Updated: September 29, 2022
Lower fuel prices are expected to bring down electric bills on four islands, including Maui, Moloka‘i, Lāna‘i, and Hawai‘i Island, as the state sees the first significant drop in oil prices since the spring.
On Maui, the typical residential bill for electricity used in September (which will be included in bills most customers receive in October), is expected to be down 5% or about $11.
On Lāna‘i, residential bills are forecast to be down 9% or about $22; and on Moloka‘i, bills are expected to be down 14% or about $34.
Hawaiʻi Island is also forecast to see a drop of about 6% with customers paying about $16 less for electricity.
On O‘ahu, customers will see a 4% rate increase (about $9) due to the shutdown of the AES coal-fired power plant. Hawaiian Electric reports that the increase is smaller than what was forecast from the coal plant closure.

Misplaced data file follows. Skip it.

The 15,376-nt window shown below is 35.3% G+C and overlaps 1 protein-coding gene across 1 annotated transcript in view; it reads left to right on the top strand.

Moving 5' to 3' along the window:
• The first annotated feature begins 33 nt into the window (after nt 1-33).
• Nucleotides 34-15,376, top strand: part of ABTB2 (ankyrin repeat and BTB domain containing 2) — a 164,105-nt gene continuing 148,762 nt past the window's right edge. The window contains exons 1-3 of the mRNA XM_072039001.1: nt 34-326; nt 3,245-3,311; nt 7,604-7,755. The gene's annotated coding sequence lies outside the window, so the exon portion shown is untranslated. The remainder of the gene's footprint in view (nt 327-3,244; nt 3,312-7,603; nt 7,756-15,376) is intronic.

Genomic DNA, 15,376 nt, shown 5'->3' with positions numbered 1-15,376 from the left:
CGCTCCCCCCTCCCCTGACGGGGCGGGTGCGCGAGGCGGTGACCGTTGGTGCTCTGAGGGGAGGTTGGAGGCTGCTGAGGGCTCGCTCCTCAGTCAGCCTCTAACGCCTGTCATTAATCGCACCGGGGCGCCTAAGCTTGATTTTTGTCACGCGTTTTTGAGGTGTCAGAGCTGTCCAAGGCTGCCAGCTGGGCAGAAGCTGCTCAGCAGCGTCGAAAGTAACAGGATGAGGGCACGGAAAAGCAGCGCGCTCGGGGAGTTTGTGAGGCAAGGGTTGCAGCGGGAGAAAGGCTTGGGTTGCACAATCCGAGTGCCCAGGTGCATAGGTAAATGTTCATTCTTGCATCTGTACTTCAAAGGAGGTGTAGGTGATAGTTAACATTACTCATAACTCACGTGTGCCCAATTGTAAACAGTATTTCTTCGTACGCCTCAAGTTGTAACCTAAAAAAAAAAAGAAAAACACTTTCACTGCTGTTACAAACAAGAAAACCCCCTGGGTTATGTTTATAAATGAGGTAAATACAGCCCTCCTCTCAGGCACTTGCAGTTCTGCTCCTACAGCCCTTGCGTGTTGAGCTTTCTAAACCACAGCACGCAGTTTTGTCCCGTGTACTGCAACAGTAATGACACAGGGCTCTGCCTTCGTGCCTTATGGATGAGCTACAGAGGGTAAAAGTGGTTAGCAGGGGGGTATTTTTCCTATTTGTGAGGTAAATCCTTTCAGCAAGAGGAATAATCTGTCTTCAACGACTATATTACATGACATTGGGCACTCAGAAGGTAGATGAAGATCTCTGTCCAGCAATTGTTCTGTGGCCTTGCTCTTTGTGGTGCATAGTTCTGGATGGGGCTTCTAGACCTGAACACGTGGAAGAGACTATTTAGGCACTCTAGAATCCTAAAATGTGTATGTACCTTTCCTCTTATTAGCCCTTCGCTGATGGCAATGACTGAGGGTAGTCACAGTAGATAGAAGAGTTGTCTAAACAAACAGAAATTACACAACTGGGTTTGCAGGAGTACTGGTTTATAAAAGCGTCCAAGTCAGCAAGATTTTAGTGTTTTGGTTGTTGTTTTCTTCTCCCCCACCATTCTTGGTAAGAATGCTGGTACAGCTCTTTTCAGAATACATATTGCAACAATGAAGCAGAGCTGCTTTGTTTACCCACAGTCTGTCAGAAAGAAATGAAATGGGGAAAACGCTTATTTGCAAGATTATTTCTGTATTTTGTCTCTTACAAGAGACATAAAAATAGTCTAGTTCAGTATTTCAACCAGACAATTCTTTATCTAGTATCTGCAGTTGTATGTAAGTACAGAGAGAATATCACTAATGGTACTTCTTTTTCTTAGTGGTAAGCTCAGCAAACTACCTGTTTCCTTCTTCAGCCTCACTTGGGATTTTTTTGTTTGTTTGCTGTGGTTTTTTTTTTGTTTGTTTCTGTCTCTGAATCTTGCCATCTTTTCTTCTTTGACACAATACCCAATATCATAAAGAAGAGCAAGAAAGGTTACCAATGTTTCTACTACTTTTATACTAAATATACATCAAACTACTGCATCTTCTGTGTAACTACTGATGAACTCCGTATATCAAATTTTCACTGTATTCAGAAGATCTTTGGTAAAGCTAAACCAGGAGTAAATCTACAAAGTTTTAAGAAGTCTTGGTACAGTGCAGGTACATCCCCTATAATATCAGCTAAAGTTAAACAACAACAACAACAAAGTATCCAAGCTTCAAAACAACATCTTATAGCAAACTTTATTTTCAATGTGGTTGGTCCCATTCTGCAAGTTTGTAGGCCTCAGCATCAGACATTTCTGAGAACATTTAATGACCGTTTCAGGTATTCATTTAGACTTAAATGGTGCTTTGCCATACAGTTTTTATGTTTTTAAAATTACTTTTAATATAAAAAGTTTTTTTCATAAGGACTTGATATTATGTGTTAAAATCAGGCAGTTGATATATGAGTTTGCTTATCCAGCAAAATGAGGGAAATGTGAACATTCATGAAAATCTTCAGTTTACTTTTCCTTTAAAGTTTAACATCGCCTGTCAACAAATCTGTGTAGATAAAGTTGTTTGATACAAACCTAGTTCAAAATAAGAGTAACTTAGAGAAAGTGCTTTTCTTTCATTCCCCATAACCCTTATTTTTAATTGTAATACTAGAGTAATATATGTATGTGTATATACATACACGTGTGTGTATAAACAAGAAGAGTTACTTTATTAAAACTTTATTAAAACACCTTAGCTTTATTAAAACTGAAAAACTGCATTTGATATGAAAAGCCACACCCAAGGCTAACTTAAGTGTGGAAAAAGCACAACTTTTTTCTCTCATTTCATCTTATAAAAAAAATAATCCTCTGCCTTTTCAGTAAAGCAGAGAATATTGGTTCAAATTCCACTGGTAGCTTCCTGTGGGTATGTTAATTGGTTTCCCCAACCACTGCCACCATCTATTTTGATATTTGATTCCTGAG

This is an improvement over the earlier forecast that projected O‘ahu bills would increase 7% or about $15 after the coal plant ends operations, which is scheduled for today. Commercial customers will see kilowatt-hour rates up about 2 cents, lower than the 3 cents forecast.
The rates for O‘ahu are the result of lower oil prices and the addition of the Clearway Mililani I 39-megawatt solar project to the grid. Its contracted price of 9 cents per kilowatt-hour is less than a third the cost of oil used for power generation.
Even with the lower rates, typical bills on all islands are still higher than in March before oil prices began to surge. Hawaiian Electric continue to offer options to help customers manage their energy bills.
Go to hawaiianelectric.com/paymentarrangement to review payment plan options. For information on available financial assistance, go to hawaiianelectric.com/COVID19. Reducing energy use is also a practical way to further reduce electric bills. Links to resources are available at hawaiianelectric.com. Hawaii Energy is an expert resource that offers rebates and practical energy conservation tips at hawaiienergy.com.